Management of offenders has focused largely on those high risk sexual offenders against children already convicted. In the UK, Germany and Sweden, attention is shifting to look at offenders at lower levels of assessed risk, including those not convicted. More work is needed on effective responses for health, education and social work; on managing peer abusers; on improving prosecution and the use of appropriate sanctions for offenders in organisations such as churches and faith groups.

Commonly used policies such as sexual offender registration, notification schemes and residency restrictions evaluated in the USA found these have not been effective in reducing recidivism and may work against efforts to rehabilitate offenders. Sex offender treatment responses are more likely to be effective if they can address the type of offence and level of risk, the offender’s criminogenic needs, learning style and abilities. Restorative justice approaches to sex offender treatment such as Circles of Support and Accountability show promising results from Australia and the US, but have high levels of programme drop out. Treatment responses developed for adults are less relevant for young people who present with harmful sexual behaviour. There is more evidence to support the use of MST than CBT based treatment approaches for young people who present with harmful sexual behaviour.

Supporting victims and survivors

There are significant gaps in the availability of relevant support and therapeutic services for child victims of sexual abuse in the UK and funding for services addressing significant risks such as domestic abuse has declined.

Research from Scotland on guardianship schemes shows positive results improving support for trafficked young people. Advocacy schemes do not prevent sexually exploited young people from going missing, but can ensure there is a coordinated response should this happen.

The evidence on victim support and recovery focuses mostly on child sexual abuse, while needs of those who have been sexually exploited may differ. Best evidence on therapeutic treatment for children exists for trauma focused CBT although a variety of therapeutic methods, for example those using drama or EMDR, also show promise. Therapy approaches may be more effective when tailored to the individual needs of the child or young person, taking into account their specific symptom constellation, development, context, and background.

Evidence from other jurisdictions on the effectiveness of victim redress, compensation schemes, no fault insurance, publicly available insurance registers and the structure and source of different funding streams could not be found.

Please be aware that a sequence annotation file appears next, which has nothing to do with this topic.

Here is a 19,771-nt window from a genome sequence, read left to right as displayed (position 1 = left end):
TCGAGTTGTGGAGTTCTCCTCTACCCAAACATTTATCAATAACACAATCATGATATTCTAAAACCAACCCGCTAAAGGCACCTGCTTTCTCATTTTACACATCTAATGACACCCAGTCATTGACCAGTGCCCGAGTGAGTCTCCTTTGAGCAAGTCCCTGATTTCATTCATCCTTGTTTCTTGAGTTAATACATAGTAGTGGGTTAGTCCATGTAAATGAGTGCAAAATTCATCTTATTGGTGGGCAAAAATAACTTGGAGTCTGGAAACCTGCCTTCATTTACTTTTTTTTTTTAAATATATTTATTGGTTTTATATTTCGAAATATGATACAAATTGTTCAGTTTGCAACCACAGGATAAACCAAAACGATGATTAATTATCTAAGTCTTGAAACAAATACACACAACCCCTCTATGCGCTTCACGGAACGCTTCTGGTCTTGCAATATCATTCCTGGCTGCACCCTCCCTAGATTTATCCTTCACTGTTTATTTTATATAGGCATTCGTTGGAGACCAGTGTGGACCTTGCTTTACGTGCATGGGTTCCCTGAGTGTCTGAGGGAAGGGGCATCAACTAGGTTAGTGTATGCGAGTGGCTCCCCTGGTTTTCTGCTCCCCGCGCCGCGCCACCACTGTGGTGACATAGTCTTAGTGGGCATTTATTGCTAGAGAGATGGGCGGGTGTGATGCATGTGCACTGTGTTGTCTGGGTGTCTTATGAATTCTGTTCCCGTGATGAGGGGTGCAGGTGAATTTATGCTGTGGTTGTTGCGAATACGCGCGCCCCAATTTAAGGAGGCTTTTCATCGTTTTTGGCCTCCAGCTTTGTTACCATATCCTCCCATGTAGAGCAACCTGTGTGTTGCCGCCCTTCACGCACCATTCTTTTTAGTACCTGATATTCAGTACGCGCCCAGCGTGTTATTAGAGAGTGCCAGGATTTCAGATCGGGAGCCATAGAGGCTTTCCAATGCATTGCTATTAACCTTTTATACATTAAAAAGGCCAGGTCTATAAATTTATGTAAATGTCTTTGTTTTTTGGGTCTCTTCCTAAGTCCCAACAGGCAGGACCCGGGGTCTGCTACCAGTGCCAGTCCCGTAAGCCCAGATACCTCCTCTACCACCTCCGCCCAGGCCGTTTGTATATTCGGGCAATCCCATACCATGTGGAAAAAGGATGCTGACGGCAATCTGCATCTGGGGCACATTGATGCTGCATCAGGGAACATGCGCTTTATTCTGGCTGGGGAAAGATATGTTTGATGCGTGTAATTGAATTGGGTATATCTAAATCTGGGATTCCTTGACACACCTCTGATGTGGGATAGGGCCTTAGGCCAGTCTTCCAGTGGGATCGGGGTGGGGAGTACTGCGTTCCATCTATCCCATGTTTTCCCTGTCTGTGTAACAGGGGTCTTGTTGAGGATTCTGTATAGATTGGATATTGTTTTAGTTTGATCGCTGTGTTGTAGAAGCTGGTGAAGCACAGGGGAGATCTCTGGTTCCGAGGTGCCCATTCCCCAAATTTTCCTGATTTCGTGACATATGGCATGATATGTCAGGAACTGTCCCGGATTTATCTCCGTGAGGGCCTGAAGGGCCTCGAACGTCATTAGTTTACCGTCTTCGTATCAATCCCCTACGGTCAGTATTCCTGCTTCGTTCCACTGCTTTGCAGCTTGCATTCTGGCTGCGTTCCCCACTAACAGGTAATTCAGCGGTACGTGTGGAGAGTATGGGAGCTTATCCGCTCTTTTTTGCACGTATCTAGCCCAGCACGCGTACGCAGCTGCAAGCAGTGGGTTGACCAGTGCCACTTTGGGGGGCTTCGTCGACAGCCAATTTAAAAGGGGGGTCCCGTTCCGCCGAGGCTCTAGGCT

● A wider focus on prevention and response is needed, with prevention moving beyond teaching children to protect themselves and beyond the regulation of convicted sexual offenders to focus on wider prevention efforts targeting risks and vulnerabilities.

● Prevention and response needs to be comprehensive, cover the complexity and diversity of children’s experiences and be guided by leadership promoting an outcome focused theory of change.

● Responsibility for preventing and responding to child sexual abuse and exploitation needs to extend beyond specialist and child protection services to include the wider range of organisations, particularly faith groups, industry, the private sector, sport and leisure. The National Response Unit and proposed Centre for Excellence (in the UK) could play an important role in partnerships.

● Research from the USA and Canada provides evidence for prevention delivered in schools to increase children’s knowledge and awareness and starting to change the attitudes and environments that contribute to abuse. A strong argument could be made for compulsory PSHE for all schools and academies on safety and respectful relationships.

● Additional resources will be needed to deal with increased reports and additional screening procedures that will result if mandatory reporting is introduced.

● The gaps in knowledge identified in this review could be used to inform priorities for future funding.


The project was desk based using recognised methods for rapid evidence assessment. Rapid evidence assessments, like systematic reviews, aim to thoroughly and transparently identify and assess the evidence on a particular topic but within a more limited time frame and with restrictions on the breadth of literature included.

Using agreed search terms, we searched online databases (Embase, ASSIA, PsychInfo, Social Work Abstracts and Criminal Justice Abstracts) and websites for relevant peer reviewed articles and research reports on effective responses delivered by different institutions from jurisdictions outside of, but similar to, those in England and Wales. Grey literature and references in publications included were additionally searched. We rated 1,460 relevant studies for quality and included 88 high quality studies in the review. To address gaps in the research, we were asked to identify examples of responses where the evidence was promising but did not yet meet quality

standards. We were also asked to discuss the findings with reference to the current context of research, policy and practice in England and Wales. This meant reading a large body of additional materials which we included in the report bibliography. A full description of the methods are in the research report.


The scope of the Rapid Evidence Assessment was narrow and might not have identified all the relevant evidence. The search was limited to articles published in English, between 2004- 2016, in peer reviewed journals and online in ‘grey literature’ research reports. We were unable to consult with international academic or practice experts to check whether all significant research evidence had been covered, but the draft report was reviewed by the IICSA advisory groups, including academic experts, who made suggestions on research to include (mostly from the UK).